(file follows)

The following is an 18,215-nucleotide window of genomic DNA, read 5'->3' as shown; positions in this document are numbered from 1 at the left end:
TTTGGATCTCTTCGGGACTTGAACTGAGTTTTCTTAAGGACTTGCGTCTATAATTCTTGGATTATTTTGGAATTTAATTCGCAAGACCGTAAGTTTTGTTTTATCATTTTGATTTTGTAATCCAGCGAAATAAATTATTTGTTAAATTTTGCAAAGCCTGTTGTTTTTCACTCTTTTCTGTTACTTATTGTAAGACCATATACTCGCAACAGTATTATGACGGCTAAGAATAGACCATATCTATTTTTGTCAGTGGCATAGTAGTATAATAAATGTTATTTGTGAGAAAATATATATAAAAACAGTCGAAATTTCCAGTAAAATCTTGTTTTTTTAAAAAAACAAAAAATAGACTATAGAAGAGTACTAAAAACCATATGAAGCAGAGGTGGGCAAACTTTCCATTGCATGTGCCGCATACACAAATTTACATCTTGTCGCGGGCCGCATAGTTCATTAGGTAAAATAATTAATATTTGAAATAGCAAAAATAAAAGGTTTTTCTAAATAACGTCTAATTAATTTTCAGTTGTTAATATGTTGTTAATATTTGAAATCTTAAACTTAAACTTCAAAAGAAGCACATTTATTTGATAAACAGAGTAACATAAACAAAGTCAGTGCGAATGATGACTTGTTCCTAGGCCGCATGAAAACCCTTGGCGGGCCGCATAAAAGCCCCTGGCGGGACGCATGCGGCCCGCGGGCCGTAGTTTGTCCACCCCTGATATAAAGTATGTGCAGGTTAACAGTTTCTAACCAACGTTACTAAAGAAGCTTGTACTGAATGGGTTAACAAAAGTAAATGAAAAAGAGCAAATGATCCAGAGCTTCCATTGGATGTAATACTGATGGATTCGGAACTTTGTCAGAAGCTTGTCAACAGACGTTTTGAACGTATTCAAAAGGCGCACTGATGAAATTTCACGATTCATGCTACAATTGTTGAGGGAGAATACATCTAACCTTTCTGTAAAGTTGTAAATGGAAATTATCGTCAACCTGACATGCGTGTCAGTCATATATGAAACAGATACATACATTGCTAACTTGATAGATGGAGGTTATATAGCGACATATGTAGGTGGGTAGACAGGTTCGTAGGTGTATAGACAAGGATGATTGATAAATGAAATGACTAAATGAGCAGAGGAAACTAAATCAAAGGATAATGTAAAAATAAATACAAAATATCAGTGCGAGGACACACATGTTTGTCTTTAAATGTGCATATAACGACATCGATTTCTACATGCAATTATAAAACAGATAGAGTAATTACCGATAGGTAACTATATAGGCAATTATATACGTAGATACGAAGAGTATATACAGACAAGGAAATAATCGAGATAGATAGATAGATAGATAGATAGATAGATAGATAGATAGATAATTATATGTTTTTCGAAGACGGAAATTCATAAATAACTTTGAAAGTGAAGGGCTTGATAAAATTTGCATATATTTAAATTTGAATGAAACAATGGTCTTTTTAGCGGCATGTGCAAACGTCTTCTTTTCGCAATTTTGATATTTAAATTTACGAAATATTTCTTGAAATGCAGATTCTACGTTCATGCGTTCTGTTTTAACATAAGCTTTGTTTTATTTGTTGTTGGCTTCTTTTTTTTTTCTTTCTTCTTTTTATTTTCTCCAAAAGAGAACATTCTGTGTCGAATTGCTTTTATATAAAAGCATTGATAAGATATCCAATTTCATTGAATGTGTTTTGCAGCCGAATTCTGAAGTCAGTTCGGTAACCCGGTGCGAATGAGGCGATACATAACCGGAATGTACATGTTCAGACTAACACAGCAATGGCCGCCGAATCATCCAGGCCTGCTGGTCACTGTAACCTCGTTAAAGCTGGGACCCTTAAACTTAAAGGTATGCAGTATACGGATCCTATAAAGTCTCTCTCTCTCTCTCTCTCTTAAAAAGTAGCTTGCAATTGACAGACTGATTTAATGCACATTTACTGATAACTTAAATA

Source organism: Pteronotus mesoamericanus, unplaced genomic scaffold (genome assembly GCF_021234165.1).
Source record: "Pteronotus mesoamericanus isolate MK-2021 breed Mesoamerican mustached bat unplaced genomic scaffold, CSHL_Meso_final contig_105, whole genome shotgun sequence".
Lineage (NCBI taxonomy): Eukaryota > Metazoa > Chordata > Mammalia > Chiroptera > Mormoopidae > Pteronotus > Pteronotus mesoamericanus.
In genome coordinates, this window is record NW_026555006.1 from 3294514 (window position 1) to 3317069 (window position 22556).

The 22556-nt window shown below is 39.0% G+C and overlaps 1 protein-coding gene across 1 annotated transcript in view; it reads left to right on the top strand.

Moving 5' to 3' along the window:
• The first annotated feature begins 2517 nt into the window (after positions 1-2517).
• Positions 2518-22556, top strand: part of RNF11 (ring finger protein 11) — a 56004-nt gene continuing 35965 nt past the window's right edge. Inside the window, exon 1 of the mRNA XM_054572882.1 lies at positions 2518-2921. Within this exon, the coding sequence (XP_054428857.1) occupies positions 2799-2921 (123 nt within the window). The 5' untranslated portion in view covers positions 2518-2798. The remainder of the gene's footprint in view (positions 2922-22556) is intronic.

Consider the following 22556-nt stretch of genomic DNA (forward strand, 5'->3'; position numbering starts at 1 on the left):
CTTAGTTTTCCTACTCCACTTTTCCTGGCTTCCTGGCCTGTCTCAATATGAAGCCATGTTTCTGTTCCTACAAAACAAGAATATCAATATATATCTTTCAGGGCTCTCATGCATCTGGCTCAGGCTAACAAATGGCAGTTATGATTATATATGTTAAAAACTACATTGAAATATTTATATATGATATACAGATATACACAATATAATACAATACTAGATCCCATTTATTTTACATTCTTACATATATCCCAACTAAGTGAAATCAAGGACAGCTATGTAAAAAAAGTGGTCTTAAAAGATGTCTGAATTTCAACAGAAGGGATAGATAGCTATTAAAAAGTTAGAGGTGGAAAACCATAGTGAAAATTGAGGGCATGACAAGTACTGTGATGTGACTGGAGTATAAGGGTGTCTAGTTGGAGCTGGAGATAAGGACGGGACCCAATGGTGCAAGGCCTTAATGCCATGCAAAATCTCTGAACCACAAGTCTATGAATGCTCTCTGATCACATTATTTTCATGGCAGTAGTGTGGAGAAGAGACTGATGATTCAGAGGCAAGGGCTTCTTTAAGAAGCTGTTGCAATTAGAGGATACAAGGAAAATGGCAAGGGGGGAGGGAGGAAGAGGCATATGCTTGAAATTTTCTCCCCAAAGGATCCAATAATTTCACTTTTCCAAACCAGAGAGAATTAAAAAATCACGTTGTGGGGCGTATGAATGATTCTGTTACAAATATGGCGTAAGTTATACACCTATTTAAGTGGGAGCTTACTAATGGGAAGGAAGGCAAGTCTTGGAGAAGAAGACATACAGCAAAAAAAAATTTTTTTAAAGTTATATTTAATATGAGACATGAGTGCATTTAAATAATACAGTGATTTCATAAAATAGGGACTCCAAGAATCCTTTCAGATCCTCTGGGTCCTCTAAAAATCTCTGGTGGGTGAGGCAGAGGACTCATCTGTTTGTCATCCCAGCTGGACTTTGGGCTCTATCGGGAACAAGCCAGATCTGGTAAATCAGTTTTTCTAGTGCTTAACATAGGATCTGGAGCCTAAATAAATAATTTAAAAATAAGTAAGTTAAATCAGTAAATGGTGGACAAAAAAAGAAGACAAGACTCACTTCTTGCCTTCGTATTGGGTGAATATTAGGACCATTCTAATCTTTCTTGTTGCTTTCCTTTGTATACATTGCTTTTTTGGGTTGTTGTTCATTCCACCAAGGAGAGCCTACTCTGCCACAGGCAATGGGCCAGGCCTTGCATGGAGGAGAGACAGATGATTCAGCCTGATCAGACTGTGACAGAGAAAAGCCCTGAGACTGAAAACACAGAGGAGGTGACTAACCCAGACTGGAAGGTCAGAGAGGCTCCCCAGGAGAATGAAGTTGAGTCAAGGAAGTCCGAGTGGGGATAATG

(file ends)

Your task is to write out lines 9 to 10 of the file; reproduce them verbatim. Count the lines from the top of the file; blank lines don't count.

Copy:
• The first annotated feature begins 2517 nt into the window (after positions 1-2517).
• Positions 2518-22556, top strand: part of RNF11 (ring finger protein 11) — a 56004-nt gene continuing 35965 nt past the window's right edge. Inside the window, exon 1 of the mRNA XM_054572882.1 lies at positions 2518-2921. Within this exon, the coding sequence (XP_054428857.1) occupies positions 2799-2921 (123 nt within the window). The 5' untranslated portion in view covers positions 2518-2798. The remainder of the gene's footprint in view (positions 2922-22556) is intronic.